This is another instance of judging an event before you know the reasoning for it, and re-evaluating afterwards, because this definitely impinges on the death of King Pellinore and Arthur's lack of response. The crucial information is regarding the life of Mordred.
Arthur actually says that Mordred  is not too unlike himself. With the differences that Mordred is physically weaker, which left him somewhat out of place with all the jousting and so on at the court of Camelot; and also that Mordred was raised by Morgause, and she corrupted him. And that this is the reason for how he turned out, far more than the simple fact of the incest. As such, really, Morgause becomes the only true villain of the piece, since she is responsible for how Mordred turned out - and indeed, towards the end it is strongly indicated that Mordred is actually insane. He becomes a rather sad, if still frightening, figure.
Well, this explains Mordred, but what about Arthur? Well, while Mordred was not inherently evil just because he was the child of incest, some of Arthur's advisors convinced him so. As such, Arthur panicked, basically, and felt he had to kill the baby Mordred. But Morgause had gone into hiding, so he didn't know where Mordred would be born. So he ordered that all babies born within the appropriate time frame be taken, put on a ship, and the ship sank.
An utterly reprehensible action, to be sure. And it didn't even work, since Mordred survived. Only most of the other babies died. But like Lancelot's sadistic tendencies, this then served as a driving force for everything else Arthur did. Of course, it naturally led to him being a bit cautious about doing anything against the Orkneys, since he didn't want to go too far, as he did then in that time of panic. And in general, I think since this action was taken in panic, as an emotional and instinctive overreaction to the fearful urgings of his advisors, I feel this further galvanised him to think everything through. Because his instincts had failed him that time, and why should they not do so again?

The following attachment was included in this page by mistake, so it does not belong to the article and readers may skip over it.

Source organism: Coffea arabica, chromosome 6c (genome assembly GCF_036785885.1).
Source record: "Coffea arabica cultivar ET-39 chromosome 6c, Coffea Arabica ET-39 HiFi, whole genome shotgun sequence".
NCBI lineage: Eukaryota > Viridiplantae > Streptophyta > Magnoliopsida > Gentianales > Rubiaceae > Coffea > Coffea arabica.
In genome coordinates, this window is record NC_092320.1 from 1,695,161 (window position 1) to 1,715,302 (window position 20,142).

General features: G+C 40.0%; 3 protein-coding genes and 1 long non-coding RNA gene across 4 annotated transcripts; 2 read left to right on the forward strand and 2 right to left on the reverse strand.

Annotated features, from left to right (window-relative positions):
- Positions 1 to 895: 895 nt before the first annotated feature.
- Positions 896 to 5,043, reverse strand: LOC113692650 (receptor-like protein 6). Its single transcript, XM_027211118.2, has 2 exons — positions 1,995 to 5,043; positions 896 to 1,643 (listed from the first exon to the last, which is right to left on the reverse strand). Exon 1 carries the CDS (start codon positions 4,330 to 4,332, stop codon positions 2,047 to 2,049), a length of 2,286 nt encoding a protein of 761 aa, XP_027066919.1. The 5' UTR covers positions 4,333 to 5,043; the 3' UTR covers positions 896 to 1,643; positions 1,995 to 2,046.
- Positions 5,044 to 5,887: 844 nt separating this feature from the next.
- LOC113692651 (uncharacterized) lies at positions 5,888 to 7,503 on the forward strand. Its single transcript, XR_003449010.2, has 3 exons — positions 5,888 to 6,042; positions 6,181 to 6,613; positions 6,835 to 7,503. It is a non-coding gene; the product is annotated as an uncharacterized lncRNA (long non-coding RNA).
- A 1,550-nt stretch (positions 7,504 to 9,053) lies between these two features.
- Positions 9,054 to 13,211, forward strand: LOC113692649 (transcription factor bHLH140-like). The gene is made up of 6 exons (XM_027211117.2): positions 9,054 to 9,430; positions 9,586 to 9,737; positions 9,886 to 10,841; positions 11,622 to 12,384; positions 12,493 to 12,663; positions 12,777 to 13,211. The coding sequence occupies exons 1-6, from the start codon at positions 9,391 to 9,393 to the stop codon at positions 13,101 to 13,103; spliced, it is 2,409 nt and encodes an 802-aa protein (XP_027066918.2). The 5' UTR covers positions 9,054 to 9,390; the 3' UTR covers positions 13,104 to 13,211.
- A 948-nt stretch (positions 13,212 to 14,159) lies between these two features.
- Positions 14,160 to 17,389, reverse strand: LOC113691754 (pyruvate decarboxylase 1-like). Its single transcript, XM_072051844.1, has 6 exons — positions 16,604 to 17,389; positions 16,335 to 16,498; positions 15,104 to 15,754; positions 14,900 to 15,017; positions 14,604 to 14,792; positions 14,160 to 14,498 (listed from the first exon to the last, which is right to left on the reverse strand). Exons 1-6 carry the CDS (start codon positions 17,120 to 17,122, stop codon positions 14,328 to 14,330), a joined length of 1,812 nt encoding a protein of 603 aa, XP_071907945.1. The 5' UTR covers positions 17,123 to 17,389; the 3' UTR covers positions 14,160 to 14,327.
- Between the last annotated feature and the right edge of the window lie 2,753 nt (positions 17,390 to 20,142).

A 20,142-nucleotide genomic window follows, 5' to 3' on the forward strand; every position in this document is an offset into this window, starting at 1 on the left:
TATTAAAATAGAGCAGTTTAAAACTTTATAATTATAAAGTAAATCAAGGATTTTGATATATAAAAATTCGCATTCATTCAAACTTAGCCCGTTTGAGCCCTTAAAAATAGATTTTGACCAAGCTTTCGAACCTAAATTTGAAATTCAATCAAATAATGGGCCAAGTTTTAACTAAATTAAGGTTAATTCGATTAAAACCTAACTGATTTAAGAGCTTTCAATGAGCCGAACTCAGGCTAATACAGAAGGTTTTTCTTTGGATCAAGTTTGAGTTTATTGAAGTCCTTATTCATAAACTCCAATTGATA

So while he did what he did in the rest of his life because he felt it was right, but also because he felt he was a bad person and he needed to try to make up for it, even though in his eyes there was no way he could make up for it. And to this end he tried to codify everything, because if the rules were right, and he followed the rules, then he wouldn't make a mistake and go wrong again as he did then. And this is why he did nothing when Pellinore accidentally killed Lot, when some of the Orkneys (Probably deliberately) killed Pellinore, and why he followed the laws he had laid down and tried to ensure that his wife would be burned for treason, despite the fact that he hoped in himself that Lancelot would save her.
Now, I don't agree that he is a bad person. Like Lancelot and Guenever, I feel he simply made a mistake. Everyone makes mistakes, and since he was an absolute monarch, he had more power so it makes sense that his mistakes were correspondingly larger.
But this is what grants the final scene, in which Arthur speaks to a young lad who is supposed to be Thomas Malory, its great beauty and pathos. Because here is the tragic figure of the old man who made one mistake, and who tried to make up for it all the rest of his life. Who always wanted to do the right thing, but was never quite sure how. Who spent ages upon ages thinking through how to ensure that the right things would be done, by him and by others, only to have all his great efforts crumble around him. And who, at the very end, only wanted nothing more than that it should be remembered that he tried to do the right thing, and that at least some of his ideas survive so that others might have an easier time of it than he did.

As I said, in chapter 2 I fell in love with Pellinore as the Wart did. In chapter 3 I was enchanted by Merlyn and remained so as long as he remained in the book. Throughout The Ill-Made Knight and particularly at the point of the quest for the Grail, when comparing him with his son, I felt Lancelot to be perhaps one of the greatest heroic figures I had ever read. But thanks to that final book, and in particular the ending, Arthur still remains my favourite character of the work as a whole. The most touchingly human, the most sympathetic, and the best of them.

Here lies Arthur, the Once and Future King.

1 comment:

  1. Well that was fascinating ^_^ I really enjoyed reading your reactions to all of the characters.

    Now want to read the Once and Future King, but also all of Discworld. Unsurprisingly.

    'Merlin' really does use an entirely different backstory for every single character... ah well. As you said, it is good despite that :) It's just not the place to go looking for the original Arthurian legend.